We're about to embark on the Prepared Dictation voyage. Here's how it works....
at about age 9 or 10 you have your child do prepared dictation once a week. They will look at a passage, paying special attention to how words are spelled. After a bit they close their eyes to see if they can remember how the words look. If they can't, they look again at the passage and try to "take a picture" of the words. It might help to trace the word on the table with their finger or to spell it out loud. After they are sure they know how to spell the words, ask them to look at the punctuation and capitalization. When they've had enough time to do this, you will begin the dictation.
Read the passage slowly, stopping after a few words so that the child can write easily. As they get older you'll be able to read longer passages, but at first keep it shorter. If they make a mistake immediately cover it up (Post-its work well for that) and have them continue. When they have completed the passage have them correct the mistake either on top of the Post-it or YOU erase it and have them respell it. You don't want them to look at the misspelled word because then their brain takes a "picture" of it and they have a hard time remembering the correct way to spell it. If you do this casually and without criticism the child won't feel 'bad' about getting things wrong.
I have prepared a "book" to help me do this. At first the dictation passages are short and in large print so the boys will have an easier time studying them. As they move further along the path, the passages become longer and the font reduces to more normal sizes. I've chosen to include several passages per page merely for the purpose of saving ink and paper. I intend to cover up the passages they are not working on so they don't get confused. I have noticed that many dictation books have one passage per page, but I was trying to be frugal here. I have done my best to make sure paragraphs or quotes remain o n the same page. For example, the beginning of the Declaration of Independence is several paragraphs long. Two or three fit on a page, then I pushed the next paragraph to a new page so it would not be divided. You can choose to have your kids do one paragraph at a time, or learn the whole thing (for older kids).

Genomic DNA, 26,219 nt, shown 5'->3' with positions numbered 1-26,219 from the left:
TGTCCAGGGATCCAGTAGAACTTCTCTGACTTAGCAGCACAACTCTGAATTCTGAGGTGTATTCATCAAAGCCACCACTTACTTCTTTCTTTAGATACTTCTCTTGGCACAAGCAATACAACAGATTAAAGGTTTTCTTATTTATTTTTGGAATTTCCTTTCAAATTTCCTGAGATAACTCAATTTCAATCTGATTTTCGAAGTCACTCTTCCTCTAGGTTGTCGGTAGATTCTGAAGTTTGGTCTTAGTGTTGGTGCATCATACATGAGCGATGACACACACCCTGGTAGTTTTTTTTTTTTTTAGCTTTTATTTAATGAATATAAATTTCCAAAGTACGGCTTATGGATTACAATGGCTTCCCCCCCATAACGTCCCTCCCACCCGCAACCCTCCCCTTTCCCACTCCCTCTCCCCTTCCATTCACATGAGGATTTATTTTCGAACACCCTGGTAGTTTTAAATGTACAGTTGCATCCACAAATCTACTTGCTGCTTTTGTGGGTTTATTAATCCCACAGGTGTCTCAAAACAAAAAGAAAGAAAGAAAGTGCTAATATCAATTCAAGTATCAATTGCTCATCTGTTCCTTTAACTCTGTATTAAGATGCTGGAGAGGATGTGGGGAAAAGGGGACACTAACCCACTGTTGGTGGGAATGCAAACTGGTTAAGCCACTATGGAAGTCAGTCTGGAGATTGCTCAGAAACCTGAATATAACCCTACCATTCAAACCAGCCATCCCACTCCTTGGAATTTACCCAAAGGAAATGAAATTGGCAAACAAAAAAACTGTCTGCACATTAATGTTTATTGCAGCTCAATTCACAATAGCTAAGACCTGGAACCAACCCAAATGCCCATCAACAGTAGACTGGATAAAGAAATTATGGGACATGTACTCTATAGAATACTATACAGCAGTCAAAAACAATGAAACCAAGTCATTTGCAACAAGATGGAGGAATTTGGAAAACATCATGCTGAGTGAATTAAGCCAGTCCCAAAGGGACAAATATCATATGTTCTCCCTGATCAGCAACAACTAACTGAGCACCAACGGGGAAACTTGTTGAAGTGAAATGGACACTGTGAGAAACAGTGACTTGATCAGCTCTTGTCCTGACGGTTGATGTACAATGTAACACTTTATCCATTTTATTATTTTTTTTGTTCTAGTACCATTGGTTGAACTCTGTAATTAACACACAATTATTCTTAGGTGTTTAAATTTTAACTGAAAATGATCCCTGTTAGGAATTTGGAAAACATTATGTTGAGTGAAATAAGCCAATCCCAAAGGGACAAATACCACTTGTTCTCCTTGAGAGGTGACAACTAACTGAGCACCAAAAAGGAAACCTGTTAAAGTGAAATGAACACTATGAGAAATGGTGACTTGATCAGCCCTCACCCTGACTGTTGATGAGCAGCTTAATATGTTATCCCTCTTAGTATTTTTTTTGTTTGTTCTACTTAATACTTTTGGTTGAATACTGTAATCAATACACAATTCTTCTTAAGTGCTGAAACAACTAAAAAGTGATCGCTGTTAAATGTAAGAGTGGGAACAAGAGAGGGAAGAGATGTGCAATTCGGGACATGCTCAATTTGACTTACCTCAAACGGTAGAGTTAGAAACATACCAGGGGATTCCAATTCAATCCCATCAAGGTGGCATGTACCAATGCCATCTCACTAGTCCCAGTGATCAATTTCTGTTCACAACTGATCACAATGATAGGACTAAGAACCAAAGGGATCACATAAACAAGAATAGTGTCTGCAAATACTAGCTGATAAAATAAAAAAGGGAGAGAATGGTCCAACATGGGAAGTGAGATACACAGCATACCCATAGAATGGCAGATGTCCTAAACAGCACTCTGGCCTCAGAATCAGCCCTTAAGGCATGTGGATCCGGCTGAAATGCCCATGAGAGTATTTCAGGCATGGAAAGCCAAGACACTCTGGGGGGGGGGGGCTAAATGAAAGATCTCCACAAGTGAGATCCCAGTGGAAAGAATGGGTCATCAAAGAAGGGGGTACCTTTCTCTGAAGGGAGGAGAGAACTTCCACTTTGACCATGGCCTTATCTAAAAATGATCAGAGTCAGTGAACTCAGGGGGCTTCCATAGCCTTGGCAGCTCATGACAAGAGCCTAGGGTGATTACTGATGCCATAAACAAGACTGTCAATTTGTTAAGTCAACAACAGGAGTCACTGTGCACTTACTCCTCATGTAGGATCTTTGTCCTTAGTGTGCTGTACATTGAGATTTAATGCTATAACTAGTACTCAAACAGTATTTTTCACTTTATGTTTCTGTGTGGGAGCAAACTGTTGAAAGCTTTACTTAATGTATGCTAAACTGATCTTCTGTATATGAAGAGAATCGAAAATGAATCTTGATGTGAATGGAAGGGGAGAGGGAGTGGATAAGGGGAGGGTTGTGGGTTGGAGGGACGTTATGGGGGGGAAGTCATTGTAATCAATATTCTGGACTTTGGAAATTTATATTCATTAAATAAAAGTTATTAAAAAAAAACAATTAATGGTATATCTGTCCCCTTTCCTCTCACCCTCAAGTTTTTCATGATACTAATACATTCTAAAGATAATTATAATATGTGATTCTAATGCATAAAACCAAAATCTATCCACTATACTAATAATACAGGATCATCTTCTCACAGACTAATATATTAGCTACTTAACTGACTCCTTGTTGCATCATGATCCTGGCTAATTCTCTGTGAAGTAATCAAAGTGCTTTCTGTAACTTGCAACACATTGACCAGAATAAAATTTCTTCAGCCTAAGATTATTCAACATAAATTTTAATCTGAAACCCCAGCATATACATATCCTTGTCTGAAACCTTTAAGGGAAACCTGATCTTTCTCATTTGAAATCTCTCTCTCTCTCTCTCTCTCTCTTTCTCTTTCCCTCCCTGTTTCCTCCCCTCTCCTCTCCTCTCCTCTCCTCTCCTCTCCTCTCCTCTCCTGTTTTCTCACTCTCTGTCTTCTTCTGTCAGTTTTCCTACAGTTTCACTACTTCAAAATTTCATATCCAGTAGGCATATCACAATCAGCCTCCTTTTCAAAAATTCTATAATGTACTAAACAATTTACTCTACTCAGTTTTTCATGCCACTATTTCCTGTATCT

You could also use these lists for copywork. I have! I print them up and cut them out and stick them in my Copywork Jars. Every day the boys take out one or two strips of paper and copy them into their books. I'll post the other pages I've made for the Jars soon.
These lists would also make a great memorization tool.
One thing I want to do with dictation is to create a meaningful book of scripture, advice and encouragement. I've tried to keep all the quotes uplifting and worthwhile so that (hopefully) they will look back over this in years to come and find peace and guidance in the words.
I have prepared one file for with verses from the King James version of the Bible, with other quotes, etc and one for those who are LDS (Mormon).